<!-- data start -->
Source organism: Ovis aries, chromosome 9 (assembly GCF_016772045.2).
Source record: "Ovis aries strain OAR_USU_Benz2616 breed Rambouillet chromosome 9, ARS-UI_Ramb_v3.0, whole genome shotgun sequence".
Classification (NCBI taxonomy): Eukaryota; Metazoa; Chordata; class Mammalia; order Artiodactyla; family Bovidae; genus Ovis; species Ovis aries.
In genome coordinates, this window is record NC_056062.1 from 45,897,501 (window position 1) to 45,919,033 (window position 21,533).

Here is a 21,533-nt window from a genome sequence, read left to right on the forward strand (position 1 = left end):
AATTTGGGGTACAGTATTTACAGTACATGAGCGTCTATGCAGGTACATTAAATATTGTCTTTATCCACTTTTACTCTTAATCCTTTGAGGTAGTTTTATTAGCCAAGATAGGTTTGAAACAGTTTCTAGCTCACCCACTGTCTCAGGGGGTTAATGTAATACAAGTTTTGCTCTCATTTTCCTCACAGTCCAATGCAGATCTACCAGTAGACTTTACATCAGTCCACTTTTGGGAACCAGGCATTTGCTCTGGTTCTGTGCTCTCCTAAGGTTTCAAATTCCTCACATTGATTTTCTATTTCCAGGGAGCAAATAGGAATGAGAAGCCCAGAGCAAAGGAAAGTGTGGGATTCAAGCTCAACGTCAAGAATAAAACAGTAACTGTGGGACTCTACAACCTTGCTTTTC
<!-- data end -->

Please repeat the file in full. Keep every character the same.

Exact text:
Source organism: Ovis aries, chromosome 9 (assembly GCF_016772045.2).
Source record: "Ovis aries strain OAR_USU_Benz2616 breed Rambouillet chromosome 9, ARS-UI_Ramb_v3.0, whole genome shotgun sequence".
Classification (NCBI taxonomy): Eukaryota; Metazoa; Chordata; class Mammalia; order Artiodactyla; family Bovidae; genus Ovis; species Ovis aries.
In genome coordinates, this window is record NC_056062.1 from 45,897,501 (window position 1) to 45,919,033 (window position 21,533).

Here is a 21,533-nt window from a genome sequence, read left to right on the forward strand (position 1 = left end):
AATTTGGGGTACAGTATTTACAGTACATGAGCGTCTATGCAGGTACATTAAATATTGTCTTTATCCACTTTTACTCTTAATCCTTTGAGGTAGTTTTATTAGCCAAGATAGGTTTGAAACAGTTTCTAGCTCACCCACTGTCTCAGGGGGTTAATGTAATACAAGTTTTGCTCTCATTTTCCTCACAGTCCAATGCAGATCTACCAGTAGACTTTACATCAGTCCACTTTTGGGAACCAGGCATTTGCTCTGGTTCTGTGCTCTCCTAAGGTTTCAAATTCCTCACATTGATTTTCTATTTCCAGGGAGCAAATAGGAATGAGAAGCCCAGAGCAAAGGAAAGTGTGGGATTCAAGCTCAACGTCAAGAATAAAACAGTAACTGTGGGACTCTACAACCTTGCTTTTC